Compliance in Real-Time Onboard Watercraft for Safe Navigation using Environs-Modeling, Sensor-Fusion, and Tracking (CROWSNEST)
A sea traffic situation awareness component
A growing number of adversaries have built submarines that could pose a serious threat to the US and its allies. The Defense Advanced Research Projects Agency (DARPA)'s Anti-Submarine Warfare (ASW) Continuous Trail Unmanned Vessel (ACTUV) program aims to address this potential threat through the development of an unmanned surface vessel (USV) that autonomously tracks submarines to minimize the threat of surprise actions.
Because safety is critical when operating USVs in any Navy mission, USVs must comply with the International Regulations for Preventing Collisions at Sea (COLREGS), the rules for safe navigation on the ocean. For USVs to comply with COLREGS, they must be aware of other ships in the vicinity, understand what types of ships they are, and reason about how those ships are behaving. This situation awareness can be difficult for experienced mariners to achieve, but it is required before USVs can fulfill their promise of saving the lives and costs associated with ASW missions.
The Charles River Analytics Solution
As one of several teams selected for the ACTUV program, Charles River developed a sea traffic situation awareness component, called CROWSNEST, which uses multiple sensors to detect, classify, and track objects on the sea surface. The figure below shows Charles River’s data-driven object detection framework real-time results, based on data feeds provided by on-board electro-optical (EO) and infrared (IR) cameras. Detected ships are also classified into several classes, including sailboats and cargo ships, based on their visual appearance.
Examples of ships detected by CROWSNEST
The figure below shows camera detections fused with Automatic Identification System (AIS) reports and radar detections to provide a cohesive picture of the sea surface. CROWSNEST builds on this instantaneous picture to predict future traffic flow, using particle filtering, probabilistic reasoning, and COLREGS rules. Based on this anticipated behavior, the USV can plan paths that avoid collisions and comply with COLREGS while maintaining contact with the submarine being followed.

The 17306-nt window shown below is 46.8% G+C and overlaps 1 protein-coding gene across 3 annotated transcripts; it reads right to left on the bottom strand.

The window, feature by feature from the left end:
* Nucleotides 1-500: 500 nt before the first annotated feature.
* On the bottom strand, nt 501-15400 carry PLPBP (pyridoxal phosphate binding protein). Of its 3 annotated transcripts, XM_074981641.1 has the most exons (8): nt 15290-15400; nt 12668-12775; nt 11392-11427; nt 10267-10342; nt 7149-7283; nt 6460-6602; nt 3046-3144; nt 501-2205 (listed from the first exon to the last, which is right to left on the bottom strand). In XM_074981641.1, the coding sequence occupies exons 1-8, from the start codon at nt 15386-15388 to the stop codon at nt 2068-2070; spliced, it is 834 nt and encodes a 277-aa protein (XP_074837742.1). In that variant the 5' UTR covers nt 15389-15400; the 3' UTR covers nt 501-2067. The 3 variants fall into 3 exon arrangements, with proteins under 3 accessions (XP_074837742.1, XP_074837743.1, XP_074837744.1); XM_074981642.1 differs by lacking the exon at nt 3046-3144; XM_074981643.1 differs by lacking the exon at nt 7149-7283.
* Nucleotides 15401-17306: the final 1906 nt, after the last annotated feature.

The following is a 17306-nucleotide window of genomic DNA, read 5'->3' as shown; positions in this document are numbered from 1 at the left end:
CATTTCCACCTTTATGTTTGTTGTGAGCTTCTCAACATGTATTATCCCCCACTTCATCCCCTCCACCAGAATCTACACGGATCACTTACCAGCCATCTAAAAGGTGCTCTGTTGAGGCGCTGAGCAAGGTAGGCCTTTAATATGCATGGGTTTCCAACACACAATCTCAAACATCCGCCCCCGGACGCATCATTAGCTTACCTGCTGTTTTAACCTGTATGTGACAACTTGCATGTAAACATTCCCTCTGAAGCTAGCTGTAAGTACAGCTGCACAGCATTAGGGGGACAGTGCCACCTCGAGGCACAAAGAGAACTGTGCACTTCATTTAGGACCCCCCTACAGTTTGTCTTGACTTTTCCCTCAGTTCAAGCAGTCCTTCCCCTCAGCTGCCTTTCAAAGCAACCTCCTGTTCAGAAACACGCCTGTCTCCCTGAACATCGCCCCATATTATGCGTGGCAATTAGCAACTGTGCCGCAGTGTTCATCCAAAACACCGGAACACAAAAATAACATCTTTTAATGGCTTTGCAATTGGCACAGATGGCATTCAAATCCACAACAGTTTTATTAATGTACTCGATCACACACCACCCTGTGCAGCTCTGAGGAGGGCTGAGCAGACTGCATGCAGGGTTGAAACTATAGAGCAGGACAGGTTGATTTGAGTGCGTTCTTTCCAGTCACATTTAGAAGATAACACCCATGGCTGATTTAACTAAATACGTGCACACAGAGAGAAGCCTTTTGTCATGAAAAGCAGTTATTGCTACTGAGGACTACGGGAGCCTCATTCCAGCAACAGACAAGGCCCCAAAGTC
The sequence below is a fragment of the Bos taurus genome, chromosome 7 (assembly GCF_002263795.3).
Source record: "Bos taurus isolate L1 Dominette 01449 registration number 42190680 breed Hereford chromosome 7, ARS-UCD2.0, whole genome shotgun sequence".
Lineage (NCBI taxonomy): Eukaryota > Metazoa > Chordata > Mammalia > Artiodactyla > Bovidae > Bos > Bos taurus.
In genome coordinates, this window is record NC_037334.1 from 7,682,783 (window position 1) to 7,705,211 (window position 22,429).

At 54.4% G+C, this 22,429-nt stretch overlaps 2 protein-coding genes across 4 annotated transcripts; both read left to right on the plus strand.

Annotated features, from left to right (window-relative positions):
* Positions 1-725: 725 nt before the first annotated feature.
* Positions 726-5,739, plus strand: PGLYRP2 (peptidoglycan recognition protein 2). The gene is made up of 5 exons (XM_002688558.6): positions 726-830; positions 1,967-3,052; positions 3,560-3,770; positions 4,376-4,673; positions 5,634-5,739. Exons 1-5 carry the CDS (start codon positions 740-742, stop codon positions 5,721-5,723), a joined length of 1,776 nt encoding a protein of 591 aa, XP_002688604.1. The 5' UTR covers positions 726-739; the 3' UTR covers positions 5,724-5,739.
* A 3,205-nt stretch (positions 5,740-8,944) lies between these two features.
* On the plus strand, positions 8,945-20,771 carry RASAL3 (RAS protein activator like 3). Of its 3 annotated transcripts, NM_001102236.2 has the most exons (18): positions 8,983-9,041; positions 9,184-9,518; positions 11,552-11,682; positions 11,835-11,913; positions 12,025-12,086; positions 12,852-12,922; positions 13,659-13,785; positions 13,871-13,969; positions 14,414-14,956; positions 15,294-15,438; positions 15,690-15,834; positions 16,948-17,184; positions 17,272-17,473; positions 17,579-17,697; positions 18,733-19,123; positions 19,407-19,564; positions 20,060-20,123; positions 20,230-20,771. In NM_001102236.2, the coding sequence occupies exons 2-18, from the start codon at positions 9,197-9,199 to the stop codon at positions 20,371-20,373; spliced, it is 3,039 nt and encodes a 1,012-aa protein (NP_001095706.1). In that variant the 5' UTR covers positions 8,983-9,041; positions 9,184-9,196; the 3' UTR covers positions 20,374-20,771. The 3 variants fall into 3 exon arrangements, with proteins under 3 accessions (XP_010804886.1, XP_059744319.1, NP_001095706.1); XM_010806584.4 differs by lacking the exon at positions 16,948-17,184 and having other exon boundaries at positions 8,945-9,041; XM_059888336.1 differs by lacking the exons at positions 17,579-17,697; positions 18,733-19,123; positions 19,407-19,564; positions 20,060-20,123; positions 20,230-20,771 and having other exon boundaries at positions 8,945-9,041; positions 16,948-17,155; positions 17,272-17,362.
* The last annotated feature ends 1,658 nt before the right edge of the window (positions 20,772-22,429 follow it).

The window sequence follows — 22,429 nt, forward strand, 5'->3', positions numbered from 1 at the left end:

A bird's-eye view of surface situation based on AIS, radar, and video sensors. On the left is a display of CROWSNEST's understanding of collision risks and potential COLREGS violations.
Ross Eaton, Senior Scientist at Charles River, explained how CROWSNEST aided the ACTUV mission in one simulated scenario: "While ACTUV was following a submarine, CROWSNEST determined that a boat was approaching from starboard and would cross into ACTUV’s path. A simple application of COLREGS would have steered ACTUV to starboard to pass astern of the boat, but that path would have pulled ACTUV too far from the submarine to maintain contact. CROWSNEST resolved this issue by identifying a COLREGS-compliant path that turned to port and sped up, minimizing the risk of collision and COLREGS violation while maintaining contact with the sub."
On the water, CROWSNEST detected better than 90% of ships of all types and sizes in varying weather and lighting—a significant challenge in today’s cluttered maritime environment. Detected ships are classified by type with up to 80% accuracy. CROWSNEST has also used probabilistic reasoning to prevent collisions and ensure COLREGS compliance while completing simulated mission objectives.
Mr. Eaton added, "This system has applications beyond submarine warfare and unmanned vessels, as well. CROWSNEST’s ship detection, classification, and tracking techniques can also enable valuable anti-piracy systems for commercial and private vessels. The COLREGS and collision reasoning component could ease the burden on human watch standers aboard military and commercial vessels, reducing danger at sea and eliminating collisions that cost lives and money. We’re excited to continue developing these capabilities in the next phase of ACTUV."
In this video, ships detected by CROWSNEST are marked in green. Day shapes, which indicate COLREGS status, are detected and marked in red.
This material is based upon work supported by the SPAWARSYSCEN Atlantic under Contract No. N65236-12-C-3836. The views, opinions, and/or findings contained in this article/presentation are those of the author(s)/presenter(s) and should not be interpreted as representing the official views or policies of the Department of Defense or the U.S. Government.
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